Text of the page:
What to Trust: A Driver or a Technology that Drives?

What to Trust: A Driver or a Technology that Drives?

By Gov CIO Outlook | Friday, August 02, 2019

Autonomous cars are a popular topic trending in the news, but does anybody want autonomous vehicles running on roads? The Intelligent transport Industry is more than willing to offer trial runs, but are the consumers ready for it?

FREMONT, CA: Relinquishing control can be a challenge, especially in a situation which potentially overrides personal safety. For the same reason, many people are concerned about the introduction of autonomous cars.

The vehicles, once described in fictional stories, have instilled in the minds of people, representing a source of both fascination and dread. To extend the fear, factors like overblown media coverage of the small number of severe crashes to date, and million other road accidents around the world that go unnoticed also compete. Despite the hype surrounding autonomous cars, can the prospect of it being a norm be digested by the average individual? 

Surveys have been conducted in different states to assess whether people would mind a car that does not require a driver. On an approximate range, only 23-25 percent of people felt an adverse reaction, 35-37 percent positive, and 40 percent neutral reactions were reported. Non-drivers have shown strong enthusiasm when compared to drivers, due to the increased mobility being provided able to drive. The behavioral trends have shown that males and younger respondents were more supportive of the idea of driverless vehicles attaining normalcy than female and older people.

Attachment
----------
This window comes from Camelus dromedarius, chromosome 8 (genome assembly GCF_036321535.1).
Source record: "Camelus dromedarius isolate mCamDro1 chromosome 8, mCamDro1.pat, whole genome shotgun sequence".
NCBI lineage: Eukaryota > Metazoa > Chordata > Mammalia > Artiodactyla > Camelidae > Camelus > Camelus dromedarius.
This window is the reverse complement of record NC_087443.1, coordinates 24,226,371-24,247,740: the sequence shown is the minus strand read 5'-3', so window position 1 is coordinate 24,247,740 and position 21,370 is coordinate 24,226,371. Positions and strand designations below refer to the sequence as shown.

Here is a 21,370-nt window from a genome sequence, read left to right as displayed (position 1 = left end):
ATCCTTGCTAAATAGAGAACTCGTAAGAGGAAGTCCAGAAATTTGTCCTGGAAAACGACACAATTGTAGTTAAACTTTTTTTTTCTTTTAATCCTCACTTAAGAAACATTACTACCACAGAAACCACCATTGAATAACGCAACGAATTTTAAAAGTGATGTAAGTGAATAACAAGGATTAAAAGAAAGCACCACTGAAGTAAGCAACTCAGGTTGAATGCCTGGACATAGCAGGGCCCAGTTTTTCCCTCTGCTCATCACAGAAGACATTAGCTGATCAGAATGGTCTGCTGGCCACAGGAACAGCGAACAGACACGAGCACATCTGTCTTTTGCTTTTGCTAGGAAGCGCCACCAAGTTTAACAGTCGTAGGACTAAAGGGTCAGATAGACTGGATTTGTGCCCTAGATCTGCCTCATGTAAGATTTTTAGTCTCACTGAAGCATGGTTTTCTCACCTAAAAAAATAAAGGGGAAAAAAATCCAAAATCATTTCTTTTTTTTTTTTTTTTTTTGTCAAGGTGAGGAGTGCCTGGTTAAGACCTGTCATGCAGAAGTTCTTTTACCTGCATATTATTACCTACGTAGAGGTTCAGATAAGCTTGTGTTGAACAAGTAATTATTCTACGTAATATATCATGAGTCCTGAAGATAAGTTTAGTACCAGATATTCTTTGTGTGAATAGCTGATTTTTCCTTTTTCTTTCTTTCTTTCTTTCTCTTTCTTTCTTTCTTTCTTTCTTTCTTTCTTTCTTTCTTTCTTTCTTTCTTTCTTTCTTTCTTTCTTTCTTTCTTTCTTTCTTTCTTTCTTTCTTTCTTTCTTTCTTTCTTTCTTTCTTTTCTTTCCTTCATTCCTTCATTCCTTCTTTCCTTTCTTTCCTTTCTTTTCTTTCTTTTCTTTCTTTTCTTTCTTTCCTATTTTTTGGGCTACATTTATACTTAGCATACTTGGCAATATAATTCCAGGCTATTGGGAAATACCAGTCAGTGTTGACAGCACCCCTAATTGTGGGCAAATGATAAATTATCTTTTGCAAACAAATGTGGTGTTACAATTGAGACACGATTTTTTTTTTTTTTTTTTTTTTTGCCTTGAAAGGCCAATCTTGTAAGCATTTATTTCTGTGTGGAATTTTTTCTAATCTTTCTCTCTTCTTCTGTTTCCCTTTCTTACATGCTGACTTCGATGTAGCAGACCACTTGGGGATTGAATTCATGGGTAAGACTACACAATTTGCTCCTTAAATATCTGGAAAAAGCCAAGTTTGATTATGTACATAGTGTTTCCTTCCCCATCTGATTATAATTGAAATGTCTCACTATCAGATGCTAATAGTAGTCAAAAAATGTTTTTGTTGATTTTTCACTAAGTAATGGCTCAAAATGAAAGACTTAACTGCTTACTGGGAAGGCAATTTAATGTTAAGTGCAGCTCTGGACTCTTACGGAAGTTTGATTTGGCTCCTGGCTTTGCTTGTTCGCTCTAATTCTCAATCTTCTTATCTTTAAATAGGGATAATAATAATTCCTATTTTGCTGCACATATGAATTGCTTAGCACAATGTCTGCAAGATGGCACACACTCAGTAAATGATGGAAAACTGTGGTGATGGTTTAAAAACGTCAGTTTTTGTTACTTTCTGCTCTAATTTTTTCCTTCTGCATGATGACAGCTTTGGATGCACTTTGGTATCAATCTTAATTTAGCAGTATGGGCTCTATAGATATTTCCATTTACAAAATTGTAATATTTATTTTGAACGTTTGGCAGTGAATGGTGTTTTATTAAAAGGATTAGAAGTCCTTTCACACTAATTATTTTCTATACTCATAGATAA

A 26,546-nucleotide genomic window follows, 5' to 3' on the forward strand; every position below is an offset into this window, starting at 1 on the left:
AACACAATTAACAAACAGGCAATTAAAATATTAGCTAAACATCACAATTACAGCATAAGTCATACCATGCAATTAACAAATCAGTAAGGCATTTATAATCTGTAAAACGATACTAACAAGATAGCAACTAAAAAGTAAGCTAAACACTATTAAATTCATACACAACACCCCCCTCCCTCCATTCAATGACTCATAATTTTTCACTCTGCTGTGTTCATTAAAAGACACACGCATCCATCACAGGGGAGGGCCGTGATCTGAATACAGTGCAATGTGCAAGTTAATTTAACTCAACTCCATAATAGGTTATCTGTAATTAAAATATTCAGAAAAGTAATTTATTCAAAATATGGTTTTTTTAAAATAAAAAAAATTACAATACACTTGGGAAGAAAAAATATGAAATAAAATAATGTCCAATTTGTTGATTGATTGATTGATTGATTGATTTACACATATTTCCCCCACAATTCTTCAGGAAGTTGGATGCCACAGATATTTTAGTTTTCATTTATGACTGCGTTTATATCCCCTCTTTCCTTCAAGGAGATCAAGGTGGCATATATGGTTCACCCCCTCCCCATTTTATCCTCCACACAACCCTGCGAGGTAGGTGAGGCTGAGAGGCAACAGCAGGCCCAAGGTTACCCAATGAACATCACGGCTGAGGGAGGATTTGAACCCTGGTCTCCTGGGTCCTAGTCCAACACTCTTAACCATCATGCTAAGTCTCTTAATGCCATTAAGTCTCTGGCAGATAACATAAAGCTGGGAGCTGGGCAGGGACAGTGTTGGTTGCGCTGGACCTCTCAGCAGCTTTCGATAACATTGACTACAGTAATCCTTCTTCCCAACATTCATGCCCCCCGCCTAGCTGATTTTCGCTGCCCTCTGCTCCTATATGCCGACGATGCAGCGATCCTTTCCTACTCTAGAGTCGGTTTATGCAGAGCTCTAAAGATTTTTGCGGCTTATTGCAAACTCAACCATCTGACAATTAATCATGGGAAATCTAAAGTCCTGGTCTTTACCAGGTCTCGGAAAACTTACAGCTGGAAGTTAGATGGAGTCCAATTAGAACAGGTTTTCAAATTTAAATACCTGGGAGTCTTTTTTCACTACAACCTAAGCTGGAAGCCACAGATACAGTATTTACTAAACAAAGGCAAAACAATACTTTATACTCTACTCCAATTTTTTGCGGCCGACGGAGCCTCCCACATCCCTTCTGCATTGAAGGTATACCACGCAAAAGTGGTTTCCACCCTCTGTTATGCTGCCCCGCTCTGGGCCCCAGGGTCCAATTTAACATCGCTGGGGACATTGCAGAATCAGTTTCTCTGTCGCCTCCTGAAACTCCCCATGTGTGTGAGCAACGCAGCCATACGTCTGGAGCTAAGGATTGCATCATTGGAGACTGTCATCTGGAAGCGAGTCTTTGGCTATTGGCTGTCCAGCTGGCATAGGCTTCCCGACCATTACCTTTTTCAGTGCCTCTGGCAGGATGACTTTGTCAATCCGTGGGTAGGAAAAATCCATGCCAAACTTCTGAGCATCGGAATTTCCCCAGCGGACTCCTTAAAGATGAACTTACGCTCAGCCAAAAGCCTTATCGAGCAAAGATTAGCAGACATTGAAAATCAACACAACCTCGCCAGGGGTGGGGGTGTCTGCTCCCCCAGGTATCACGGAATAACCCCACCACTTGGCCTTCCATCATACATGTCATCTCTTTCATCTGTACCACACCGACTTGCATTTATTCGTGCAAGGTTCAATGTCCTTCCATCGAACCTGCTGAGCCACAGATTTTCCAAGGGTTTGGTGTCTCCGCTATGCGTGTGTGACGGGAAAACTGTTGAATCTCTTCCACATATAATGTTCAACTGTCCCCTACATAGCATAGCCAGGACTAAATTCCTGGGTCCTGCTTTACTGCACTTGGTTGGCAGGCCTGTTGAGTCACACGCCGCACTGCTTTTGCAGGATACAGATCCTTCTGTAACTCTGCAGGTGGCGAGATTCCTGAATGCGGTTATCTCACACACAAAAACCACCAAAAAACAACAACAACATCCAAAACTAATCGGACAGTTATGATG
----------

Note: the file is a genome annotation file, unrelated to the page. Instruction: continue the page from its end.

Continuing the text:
With appropriate information dissemination, there exists a chance for a substantial increase in the number of people who favor autonomous vehicles. It has been proved that at the least, one in five people had listed “reduction in road crashes” when spontaneously asked to point out the benefits of the autonomous vehicles. A very tiny number of people anticipated that with driverless cars, the elderly and the disadvantaged could obtain significant benefits. These advantages included enhanced mobility, safer roads for cyclists, and reduced emissions in the atmosphere.

The opportunity to cue people into scenarios depicting how life would change with smarter transportation for all would affect changing the misconceptions of people about autonomous vehicles.  With these potential benefits being publicized, the overall receptivity to accept the driverless technology will transform. The change is even more after pinpointing the critical counterpoint to the sensationalized media coverage received by a small number of accidents. The release of autonomous vehicles for the general public is nearing, but no crucial information has been spread about the potential benefits of the technology. The provision of more knowledge will enable road users a much-balanced understanding of how these driverless cars can enrich the lives of millions of people.

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